Jelena Jankovic has everything a young woman could want, but the Serbian world number one desires one more thing - a Grand Slam title.
The 23-year-old travels the world doing what she loves, has her own fashion range, a professional sportsman as a boyfriend and takes exotic holidays.
But Jankovic is determined to rid herself of the unwanted tag as the only Women's Tennis Association world number one never to have won a Grand Slam title and has begun preparations in earnest for the 2009 Australian Open, which begins in Melbourne on 19 January.
‘I'm training very hard, doing my best to get as fit as possible and I hope to be in the best shape ever for the Australian Open because my goal is to win it, it is my wish,’ she said.
After a short break - two weeks in Hawaii with boyfriend Mladjan Janovic, a Montenegrin water polo player she met at the Beijing Olympics - Jankovic resumed training at high altitude in Mexico at the end of November.
‘I had holidays, but they are over and now I start to get back to work,’ she added. ‘I started training two weeks ago in Mexico. The accent was on my fitness - I was doing a lot of running, a lot of endurance and a lot of hours in the gym.
‘Now I've arrived in Florida where I will be working on my tennis together with my fitness.’
Jankovic enjoyed a stunning end to 2008 to secure the number one ranking ahead of Serena Williams, Dinara Safina, Elena Dementieva and compatriot Ana Ivanovic.
After losing the US Open final - her first Grand Slam singles final - to Serena Williams, Jankovic won three successive tournaments, in Beijing, Stuttgart and Moscow, to propel herself to the top of the rankings for a second time, having occupied top spot for one week in August.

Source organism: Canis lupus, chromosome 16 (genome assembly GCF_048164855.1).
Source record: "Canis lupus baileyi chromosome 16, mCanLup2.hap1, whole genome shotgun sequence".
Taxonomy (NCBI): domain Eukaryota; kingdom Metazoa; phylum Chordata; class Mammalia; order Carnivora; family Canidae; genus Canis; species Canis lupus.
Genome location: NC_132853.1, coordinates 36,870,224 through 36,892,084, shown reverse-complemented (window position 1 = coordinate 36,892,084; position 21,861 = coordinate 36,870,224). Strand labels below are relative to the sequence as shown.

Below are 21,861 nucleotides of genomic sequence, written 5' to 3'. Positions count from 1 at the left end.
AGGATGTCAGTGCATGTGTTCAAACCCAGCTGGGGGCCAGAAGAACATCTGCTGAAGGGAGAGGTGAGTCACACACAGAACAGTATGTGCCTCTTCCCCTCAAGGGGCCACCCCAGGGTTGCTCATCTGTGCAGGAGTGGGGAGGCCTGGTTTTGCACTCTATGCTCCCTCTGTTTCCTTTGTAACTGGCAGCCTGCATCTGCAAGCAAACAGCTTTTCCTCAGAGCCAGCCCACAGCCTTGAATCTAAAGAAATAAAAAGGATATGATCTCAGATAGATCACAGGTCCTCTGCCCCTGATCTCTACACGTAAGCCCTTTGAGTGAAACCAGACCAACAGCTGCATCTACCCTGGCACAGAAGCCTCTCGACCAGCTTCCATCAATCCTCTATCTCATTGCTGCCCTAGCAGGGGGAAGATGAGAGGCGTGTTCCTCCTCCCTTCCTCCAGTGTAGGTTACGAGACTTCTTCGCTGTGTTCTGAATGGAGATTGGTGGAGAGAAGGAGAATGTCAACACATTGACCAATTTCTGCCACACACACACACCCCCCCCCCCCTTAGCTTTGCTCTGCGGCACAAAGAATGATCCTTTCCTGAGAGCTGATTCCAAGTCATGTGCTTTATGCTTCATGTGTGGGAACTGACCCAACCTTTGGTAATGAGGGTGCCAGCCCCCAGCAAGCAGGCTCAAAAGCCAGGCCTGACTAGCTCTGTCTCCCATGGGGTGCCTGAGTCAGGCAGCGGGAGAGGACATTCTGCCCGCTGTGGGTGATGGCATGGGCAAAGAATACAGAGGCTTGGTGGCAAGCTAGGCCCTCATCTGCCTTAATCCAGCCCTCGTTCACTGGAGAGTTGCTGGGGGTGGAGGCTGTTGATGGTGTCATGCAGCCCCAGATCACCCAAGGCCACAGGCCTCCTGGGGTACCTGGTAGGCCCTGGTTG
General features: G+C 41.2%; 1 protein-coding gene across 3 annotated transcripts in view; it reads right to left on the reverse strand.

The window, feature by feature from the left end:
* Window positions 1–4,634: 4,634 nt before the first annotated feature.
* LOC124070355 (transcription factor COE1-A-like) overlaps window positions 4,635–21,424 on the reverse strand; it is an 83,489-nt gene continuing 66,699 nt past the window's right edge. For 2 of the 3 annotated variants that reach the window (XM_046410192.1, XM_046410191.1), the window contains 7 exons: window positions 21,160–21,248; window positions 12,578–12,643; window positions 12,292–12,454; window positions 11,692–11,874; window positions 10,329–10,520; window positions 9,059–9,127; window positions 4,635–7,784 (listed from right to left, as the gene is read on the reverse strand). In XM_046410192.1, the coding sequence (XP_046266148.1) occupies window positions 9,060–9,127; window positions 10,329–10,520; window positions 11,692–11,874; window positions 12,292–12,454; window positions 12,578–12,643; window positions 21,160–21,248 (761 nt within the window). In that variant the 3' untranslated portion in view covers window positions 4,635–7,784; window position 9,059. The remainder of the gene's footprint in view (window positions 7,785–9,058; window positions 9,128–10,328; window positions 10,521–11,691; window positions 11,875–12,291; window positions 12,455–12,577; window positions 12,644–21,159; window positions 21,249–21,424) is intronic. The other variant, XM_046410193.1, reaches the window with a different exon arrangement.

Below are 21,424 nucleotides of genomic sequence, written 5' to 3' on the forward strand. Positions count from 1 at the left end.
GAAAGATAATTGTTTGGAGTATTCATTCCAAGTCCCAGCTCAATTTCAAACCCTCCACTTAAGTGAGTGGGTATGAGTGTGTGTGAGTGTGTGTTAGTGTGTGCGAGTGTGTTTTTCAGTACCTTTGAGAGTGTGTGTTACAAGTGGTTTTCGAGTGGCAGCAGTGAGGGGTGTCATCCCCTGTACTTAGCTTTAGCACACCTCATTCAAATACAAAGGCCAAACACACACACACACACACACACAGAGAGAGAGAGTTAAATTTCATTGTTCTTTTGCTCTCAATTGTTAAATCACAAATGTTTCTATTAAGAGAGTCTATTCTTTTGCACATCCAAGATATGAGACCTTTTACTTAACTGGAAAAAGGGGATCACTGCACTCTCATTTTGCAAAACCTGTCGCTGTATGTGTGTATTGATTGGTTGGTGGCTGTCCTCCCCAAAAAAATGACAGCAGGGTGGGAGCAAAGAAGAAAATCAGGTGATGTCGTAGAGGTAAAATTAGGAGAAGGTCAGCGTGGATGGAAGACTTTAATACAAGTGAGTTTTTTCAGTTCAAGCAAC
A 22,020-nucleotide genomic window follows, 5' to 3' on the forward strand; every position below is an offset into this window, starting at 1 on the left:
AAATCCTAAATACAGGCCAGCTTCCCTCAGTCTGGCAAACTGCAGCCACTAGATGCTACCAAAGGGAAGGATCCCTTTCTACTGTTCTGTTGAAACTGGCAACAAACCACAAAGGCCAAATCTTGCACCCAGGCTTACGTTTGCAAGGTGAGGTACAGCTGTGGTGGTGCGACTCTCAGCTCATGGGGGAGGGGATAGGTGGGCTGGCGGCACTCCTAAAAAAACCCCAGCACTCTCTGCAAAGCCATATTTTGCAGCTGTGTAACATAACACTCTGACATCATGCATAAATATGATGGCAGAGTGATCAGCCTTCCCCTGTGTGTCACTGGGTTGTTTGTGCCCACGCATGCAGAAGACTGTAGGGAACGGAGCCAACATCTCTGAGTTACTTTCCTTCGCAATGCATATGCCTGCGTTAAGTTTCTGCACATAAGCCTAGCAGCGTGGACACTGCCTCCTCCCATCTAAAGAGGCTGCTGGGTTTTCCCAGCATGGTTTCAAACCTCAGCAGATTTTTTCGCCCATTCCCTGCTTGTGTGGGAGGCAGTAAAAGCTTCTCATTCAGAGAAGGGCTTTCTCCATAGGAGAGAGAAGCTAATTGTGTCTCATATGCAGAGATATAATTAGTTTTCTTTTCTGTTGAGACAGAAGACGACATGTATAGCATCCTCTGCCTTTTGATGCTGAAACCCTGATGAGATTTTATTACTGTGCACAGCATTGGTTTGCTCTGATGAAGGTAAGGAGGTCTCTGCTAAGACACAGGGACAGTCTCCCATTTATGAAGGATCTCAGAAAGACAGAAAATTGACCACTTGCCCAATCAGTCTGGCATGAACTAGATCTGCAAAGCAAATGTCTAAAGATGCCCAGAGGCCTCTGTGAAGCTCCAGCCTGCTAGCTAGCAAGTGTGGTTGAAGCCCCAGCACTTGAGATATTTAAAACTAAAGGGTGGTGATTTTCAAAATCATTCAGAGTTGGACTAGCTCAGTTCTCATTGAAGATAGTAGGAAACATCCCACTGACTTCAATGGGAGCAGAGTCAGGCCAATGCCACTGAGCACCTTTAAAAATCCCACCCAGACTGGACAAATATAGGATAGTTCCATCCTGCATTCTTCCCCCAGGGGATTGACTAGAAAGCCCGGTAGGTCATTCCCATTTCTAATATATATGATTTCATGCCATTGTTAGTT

It was a position she would not relinquish, her consistent displays keeping her top of the pile at the end of the year with a record of 65 wins from 84 matches, which included four titles to take her career tally to nine.
‘After (Justine) Henin retired (in May), there was an opening for the number-one position and at a certain period of the year we were all fighting for that spot and there were many changes; there were a couple of girls hitting the top,’ added Jankovic.
‘But in the autumn I had a great couple of tournaments - I played very well in the US Open and then won three tournaments in a row and I was able to finish the year as the number one player in the world.’
It was a satisfactory end to a year which included the runners-up spot at the US Open and semi-final places in the Australian Open and the French Open at Roland Garros, while Jankovic exited the fourth Grand Slam, Wimbledon, in the fourth round.
Having lost to eventual champion Maria Sharapova in 2008, Jankovic, who will prepare for the Australian Open with the JB Group Classic in Hong Kong, returns to Melbourne this year optimistic of ending her quest for the elusive Grand Slam title.
‘I'm working very hard and that is one of my priorities for 2009, to win a Grand Slam, to start by winning one,’ she said.
‘I believe in myself and I believe my time will come.’
Jankovic has been the subject of an all-access documentary in Serbia, while she continues studying for an economics degree at Megatrend University in Belgrade and is designing a clothing range.
She believes the off-court distractions can boost her game, which she hopes will go from strength to strength in the next 12 months.
‘Tennis is my priority but I think it's very important to get your mind off of tennis and do other things,’ she said.
‘I do all of those things with a smile on my face and I want to do it. It helps me to make my tennis game a lot better because it's not only tennis, tennis, tennis all day long.
‘I do other things that makes me more relaxed and when I go on the tennis court, more focused on the job.’